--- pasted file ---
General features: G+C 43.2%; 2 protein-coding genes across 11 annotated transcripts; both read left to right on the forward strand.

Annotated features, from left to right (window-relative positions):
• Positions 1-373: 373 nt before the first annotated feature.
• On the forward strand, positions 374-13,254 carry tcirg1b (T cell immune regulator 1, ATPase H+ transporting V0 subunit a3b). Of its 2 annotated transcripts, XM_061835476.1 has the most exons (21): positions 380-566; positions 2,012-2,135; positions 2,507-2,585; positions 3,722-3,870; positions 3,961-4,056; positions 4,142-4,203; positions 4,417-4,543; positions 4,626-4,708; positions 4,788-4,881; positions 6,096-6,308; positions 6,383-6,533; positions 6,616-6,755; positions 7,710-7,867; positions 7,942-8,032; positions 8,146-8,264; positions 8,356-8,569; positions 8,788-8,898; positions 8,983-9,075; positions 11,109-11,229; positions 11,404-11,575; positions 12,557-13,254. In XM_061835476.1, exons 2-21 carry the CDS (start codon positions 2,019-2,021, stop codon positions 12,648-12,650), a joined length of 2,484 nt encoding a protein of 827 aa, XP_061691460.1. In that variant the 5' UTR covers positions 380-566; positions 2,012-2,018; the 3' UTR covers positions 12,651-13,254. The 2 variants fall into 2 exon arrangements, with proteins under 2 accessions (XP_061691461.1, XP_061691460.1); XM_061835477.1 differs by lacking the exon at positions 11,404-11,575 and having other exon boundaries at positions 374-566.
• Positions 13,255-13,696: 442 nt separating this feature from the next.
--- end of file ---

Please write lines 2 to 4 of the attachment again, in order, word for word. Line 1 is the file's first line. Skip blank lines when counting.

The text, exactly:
Annotated features, from left to right (window-relative positions):
• Positions 1-373: 373 nt before the first annotated feature.
• On the forward strand, positions 374-13,254 carry tcirg1b (T cell immune regulator 1, ATPase H+ transporting V0 subunit a3b). Of its 2 annotated transcripts, XM_061835476.1 has the most exons (21): positions 380-566; positions 2,012-2,135; positions 2,507-2,585; positions 3,722-3,870; positions 3,961-4,056; positions 4,142-4,203; positions 4,417-4,543; positions 4,626-4,708; positions 4,788-4,881; positions 6,096-6,308; positions 6,383-6,533; positions 6,616-6,755; positions 7,710-7,867; positions 7,942-8,032; positions 8,146-8,264; positions 8,356-8,569; positions 8,788-8,898; positions 8,983-9,075; positions 11,109-11,229; positions 11,404-11,575; positions 12,557-13,254. In XM_061835476.1, exons 2-21 carry the CDS (start codon positions 2,019-2,021, stop codon positions 12,648-12,650), a joined length of 2,484 nt encoding a protein of 827 aa, XP_061691460.1. In that variant the 5' UTR covers positions 380-566; positions 2,012-2,018; the 3' UTR covers positions 12,651-13,254. The 2 variants fall into 2 exon arrangements, with proteins under 2 accessions (XP_061691461.1, XP_061691460.1); XM_061835477.1 differs by lacking the exon at positions 11,404-11,575 and having other exon boundaries at positions 374-566.